‘Creating a positive duty on employers to prevent sexual harassment is one of the key recommendations in the Respect@Work report. It is the employer who has the power to understand the problem, identify the sexual harassment risk factors and to create a safe workplace – not a 15-year-old working in their first job, a woman on a temporary visa or someone afraid of losing their job.’

‘Sexual harassment at work is pervasive, but it is preventable. With these important changes, we have the power to make safe, equitable and respectful workplaces a reality.’

Quotes attributable to Jumbunna Institute for Indigenous Education and Research Professor Nareen Young:

‘The human resource frameworks around workplace sexual harassment have been failing employees for a long time. The recommendations of Respect@Work are sensible, workable and welcome.’

‘Aboriginal and Torres Strait Islander people are particularly vulnerable to sexual harassment at work given the larger racism and discrimination that exists both at work and in Australian society more generally, and the history of sexual violence that exists towards Indigenous women.’

Quotes attributable to Women’s Legal Centre ACT Head of Practice Bethany Hender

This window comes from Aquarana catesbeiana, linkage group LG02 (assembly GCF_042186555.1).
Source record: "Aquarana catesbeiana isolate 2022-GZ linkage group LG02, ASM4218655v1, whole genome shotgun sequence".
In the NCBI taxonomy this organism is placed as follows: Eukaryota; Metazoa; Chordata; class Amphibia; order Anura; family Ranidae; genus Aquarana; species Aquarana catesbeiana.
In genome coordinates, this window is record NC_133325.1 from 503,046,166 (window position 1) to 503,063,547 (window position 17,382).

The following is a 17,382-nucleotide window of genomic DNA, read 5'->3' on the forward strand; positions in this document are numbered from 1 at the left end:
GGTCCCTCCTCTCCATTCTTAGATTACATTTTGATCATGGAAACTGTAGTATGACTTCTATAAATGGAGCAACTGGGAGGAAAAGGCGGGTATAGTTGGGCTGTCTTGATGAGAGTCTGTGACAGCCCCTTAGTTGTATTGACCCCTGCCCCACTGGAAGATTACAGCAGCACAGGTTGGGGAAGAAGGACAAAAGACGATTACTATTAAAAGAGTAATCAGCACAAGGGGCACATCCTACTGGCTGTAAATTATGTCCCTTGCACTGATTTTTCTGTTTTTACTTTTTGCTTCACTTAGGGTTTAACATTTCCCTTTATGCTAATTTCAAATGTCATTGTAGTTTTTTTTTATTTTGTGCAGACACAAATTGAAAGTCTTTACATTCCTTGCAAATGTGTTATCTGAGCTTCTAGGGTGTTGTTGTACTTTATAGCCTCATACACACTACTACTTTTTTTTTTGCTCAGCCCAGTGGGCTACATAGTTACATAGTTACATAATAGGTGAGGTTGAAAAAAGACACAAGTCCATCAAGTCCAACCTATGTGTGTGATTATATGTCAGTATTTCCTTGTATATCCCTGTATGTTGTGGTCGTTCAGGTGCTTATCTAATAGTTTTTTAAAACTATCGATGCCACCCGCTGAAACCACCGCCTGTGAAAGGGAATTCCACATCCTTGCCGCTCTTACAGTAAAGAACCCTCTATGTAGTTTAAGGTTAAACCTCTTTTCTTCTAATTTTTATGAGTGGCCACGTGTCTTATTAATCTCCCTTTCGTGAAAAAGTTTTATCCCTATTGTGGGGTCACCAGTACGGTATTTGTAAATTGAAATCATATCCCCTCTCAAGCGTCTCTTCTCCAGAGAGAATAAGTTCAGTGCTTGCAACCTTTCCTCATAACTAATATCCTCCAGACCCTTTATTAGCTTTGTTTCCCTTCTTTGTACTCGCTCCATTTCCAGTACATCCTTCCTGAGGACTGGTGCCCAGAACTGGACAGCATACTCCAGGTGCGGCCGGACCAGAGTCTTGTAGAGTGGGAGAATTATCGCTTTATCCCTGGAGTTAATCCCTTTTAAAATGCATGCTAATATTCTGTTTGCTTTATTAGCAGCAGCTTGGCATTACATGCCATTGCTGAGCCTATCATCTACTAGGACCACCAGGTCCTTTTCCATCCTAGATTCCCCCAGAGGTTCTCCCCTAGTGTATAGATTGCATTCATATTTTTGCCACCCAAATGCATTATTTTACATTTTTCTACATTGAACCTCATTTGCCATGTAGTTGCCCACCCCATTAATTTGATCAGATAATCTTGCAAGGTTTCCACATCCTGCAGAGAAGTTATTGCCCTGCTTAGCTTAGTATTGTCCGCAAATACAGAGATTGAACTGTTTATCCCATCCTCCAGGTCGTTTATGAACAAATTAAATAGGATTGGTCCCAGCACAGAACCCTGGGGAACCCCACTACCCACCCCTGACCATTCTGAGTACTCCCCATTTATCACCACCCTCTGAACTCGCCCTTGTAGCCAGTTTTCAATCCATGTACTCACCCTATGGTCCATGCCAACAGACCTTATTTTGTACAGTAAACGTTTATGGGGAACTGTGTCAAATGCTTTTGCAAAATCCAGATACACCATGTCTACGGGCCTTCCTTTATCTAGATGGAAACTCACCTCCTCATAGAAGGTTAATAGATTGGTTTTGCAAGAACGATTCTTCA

‘Current legal protections against sexual harassment are failing our clients. We hear from young women leaving their professions, migrant women too scared to speak up, and older women facing unemployment and homelessness after enduring years of harassment at work.’

‘Sadly, very few of these women want to pursue the legal avenues currently available, disheartened by the heavy burden to obtain justice. The uncertainty, the emotional toll, the career damage, and the enormous financial risks are silencing women and allowing sexual harassment to remain prevalent.’

‘We are calling for sensible and practical improvements that will help prevent sexual harassment from occurring and reduce the heavy burden on victim-survivors. The women we represent need real change, not further reviews.’

Quotes attributable to Women’s Legal Service NSW Principal Solicitor Philippa Davis:

‘Everyone should have the right to be safe at work, to work in a place which is respectful and free from sexual harassment. They should also have an expectation that if they are sexually harassed at work, that the laws will protect them and will hold the perpetrator and employer to account.’

‘It’s time for workplaces to take responsibility for their important role in providing a safe workplace and to be held accountable if they fail to do so. We also need laws which give the Australian Human Rights Commission powers to enforce the new duty, as well as powers to investigate systemic sex discrimination and sexual harassment, so the burden does not always fall to individual victim-survivors.’

Quotes attributable to Basic Rights Queensland Interim Director Claire Moore:

‘The Respect@Work Report responded to the pain, fear and anger of women who have experienced sexual harassment in their workplaces – the clear expectation of all workers must be that their workplaces are safe, and this report exposed the terrible reality that this is not what has happened for so many.’

‘Respect@Work has raised the expectation for genuine change, and the response must be delivered comprehensively and with appropriate resources.’

bottom of page